2. The Religious Exemption
The rule includes a very narrow religious exemption. Houses of worship are almost certainly protected, but all other religious ministries and institutions are almost certainly not. The exemption covers only: a “religious employer” that has the “inculcation of religious values” as its purpose; “primarily employs persons who share its religious tenets”; and primarily “serves persons who share its religious tenets.” Further, the employer must qualify as a church organization under two narrow provisions of the tax code. Religious institutions such as colleges and universities, as well as hospitals and charitable institutions that employ and serve the public (versus only co-believers) will be ineligible. Individuals, and religiously affiliated health insurers are also outside of the scope of the exemption.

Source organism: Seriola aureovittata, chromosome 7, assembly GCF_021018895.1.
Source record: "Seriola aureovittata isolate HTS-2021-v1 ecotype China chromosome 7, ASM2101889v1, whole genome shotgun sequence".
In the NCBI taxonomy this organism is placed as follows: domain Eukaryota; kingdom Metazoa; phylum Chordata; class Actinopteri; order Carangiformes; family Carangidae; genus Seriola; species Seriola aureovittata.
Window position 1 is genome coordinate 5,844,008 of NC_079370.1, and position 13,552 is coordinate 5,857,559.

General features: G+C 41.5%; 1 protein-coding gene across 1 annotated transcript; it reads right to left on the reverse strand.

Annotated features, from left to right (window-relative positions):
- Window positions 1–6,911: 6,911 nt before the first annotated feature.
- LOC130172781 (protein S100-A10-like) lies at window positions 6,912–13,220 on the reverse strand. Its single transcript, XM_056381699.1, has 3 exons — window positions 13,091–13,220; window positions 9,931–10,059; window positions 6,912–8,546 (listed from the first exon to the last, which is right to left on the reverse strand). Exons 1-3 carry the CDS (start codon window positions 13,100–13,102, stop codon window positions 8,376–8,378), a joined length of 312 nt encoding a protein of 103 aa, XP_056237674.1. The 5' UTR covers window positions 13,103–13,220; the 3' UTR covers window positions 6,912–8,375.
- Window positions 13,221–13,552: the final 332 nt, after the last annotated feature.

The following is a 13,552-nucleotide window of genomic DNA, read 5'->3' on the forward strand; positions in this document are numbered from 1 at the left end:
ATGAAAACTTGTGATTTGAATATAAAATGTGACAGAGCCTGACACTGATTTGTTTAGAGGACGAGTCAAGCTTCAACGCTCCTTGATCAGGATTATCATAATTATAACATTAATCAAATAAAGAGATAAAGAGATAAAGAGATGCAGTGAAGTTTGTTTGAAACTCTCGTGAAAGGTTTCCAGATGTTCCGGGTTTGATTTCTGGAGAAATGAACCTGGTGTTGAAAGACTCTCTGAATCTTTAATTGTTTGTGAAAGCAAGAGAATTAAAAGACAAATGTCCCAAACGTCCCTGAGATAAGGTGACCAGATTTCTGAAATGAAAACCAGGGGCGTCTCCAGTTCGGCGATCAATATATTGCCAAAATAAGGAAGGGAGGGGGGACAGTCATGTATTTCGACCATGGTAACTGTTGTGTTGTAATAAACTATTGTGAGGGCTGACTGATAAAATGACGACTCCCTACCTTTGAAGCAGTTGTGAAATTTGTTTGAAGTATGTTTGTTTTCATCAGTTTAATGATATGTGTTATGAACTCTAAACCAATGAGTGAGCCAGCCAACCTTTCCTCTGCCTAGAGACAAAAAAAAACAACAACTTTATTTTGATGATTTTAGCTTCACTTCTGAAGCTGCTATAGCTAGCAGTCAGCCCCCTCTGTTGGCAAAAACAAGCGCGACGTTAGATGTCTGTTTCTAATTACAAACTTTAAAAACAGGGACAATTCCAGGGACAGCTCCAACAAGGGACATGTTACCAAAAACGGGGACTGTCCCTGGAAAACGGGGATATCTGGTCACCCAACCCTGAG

Others have made the case to HHS that the religious exemption in the proposed regulations is unprecedented in its narrowness. Indeed, it is. Though copied largely from state laws requiring insurance plans to include prescription contraception, the proposed federal mandate is much more sweeping than any comparable state program. When you add to this picture that the new proposal would include “contraceptives” that act as abortifacients, then the radical nature of this looming invasion of religious liberty finally comes into full view.